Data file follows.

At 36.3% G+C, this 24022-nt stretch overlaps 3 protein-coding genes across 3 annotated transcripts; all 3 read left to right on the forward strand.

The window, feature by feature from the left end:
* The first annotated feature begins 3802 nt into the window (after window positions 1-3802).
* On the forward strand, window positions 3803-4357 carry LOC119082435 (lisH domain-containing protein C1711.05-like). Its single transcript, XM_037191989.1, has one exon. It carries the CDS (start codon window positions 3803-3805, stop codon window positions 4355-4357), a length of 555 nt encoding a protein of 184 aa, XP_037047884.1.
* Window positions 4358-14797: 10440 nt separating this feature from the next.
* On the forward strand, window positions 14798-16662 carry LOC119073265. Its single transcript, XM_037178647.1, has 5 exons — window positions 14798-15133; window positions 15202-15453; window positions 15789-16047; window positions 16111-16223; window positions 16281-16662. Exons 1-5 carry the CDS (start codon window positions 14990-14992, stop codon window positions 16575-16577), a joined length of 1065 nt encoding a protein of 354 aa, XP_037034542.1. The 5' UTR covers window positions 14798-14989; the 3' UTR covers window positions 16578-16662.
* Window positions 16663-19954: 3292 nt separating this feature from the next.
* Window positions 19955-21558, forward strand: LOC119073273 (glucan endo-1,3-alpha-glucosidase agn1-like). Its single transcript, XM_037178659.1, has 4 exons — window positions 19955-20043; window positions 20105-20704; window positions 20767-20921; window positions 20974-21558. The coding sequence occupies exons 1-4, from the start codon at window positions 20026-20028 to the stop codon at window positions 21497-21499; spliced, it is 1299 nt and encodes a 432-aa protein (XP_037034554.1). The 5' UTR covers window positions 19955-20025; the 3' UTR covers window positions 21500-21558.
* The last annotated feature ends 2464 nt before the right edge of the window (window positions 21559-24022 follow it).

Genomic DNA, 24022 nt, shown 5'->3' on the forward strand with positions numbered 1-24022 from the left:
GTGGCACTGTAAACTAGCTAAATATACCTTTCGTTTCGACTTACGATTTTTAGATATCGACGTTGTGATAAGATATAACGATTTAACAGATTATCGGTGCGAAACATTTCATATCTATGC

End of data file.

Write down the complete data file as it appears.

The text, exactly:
At 36.3% G+C, this 24022-nt stretch overlaps 3 protein-coding genes across 3 annotated transcripts; all 3 read left to right on the forward strand.

The window, feature by feature from the left end:
* The first annotated feature begins 3802 nt into the window (after window positions 1-3802).
* On the forward strand, window positions 3803-4357 carry LOC119082435 (lisH domain-containing protein C1711.05-like). Its single transcript, XM_037191989.1, has one exon. It carries the CDS (start codon window positions 3803-3805, stop codon window positions 4355-4357), a length of 555 nt encoding a protein of 184 aa, XP_037047884.1.
* Window positions 4358-14797: 10440 nt separating this feature from the next.
* On the forward strand, window positions 14798-16662 carry LOC119073265. Its single transcript, XM_037178647.1, has 5 exons — window positions 14798-15133; window positions 15202-15453; window positions 15789-16047; window positions 16111-16223; window positions 16281-16662. Exons 1-5 carry the CDS (start codon window positions 14990-14992, stop codon window positions 16575-16577), a joined length of 1065 nt encoding a protein of 354 aa, XP_037034542.1. The 5' UTR covers window positions 14798-14989; the 3' UTR covers window positions 16578-16662.
* Window positions 16663-19954: 3292 nt separating this feature from the next.
* Window positions 19955-21558, forward strand: LOC119073273 (glucan endo-1,3-alpha-glucosidase agn1-like). Its single transcript, XM_037178659.1, has 4 exons — window positions 19955-20043; window positions 20105-20704; window positions 20767-20921; window positions 20974-21558. The coding sequence occupies exons 1-4, from the start codon at window positions 20026-20028 to the stop codon at window positions 21497-21499; spliced, it is 1299 nt and encodes a 432-aa protein (XP_037034554.1). The 5' UTR covers window positions 19955-20025; the 3' UTR covers window positions 21500-21558.
* The last annotated feature ends 2464 nt before the right edge of the window (window positions 21559-24022 follow it).

Genomic DNA, 24022 nt, shown 5'->3' on the forward strand with positions numbered 1-24022 from the left:
GTGGCACTGTAAACTAGCTAAATATACCTTTCGTTTCGACTTACGATTTTTAGATATCGACGTTGTGATAAGATATAACGATTTAACAGATTATCGGTGCGAAACATTTCATATCTATGC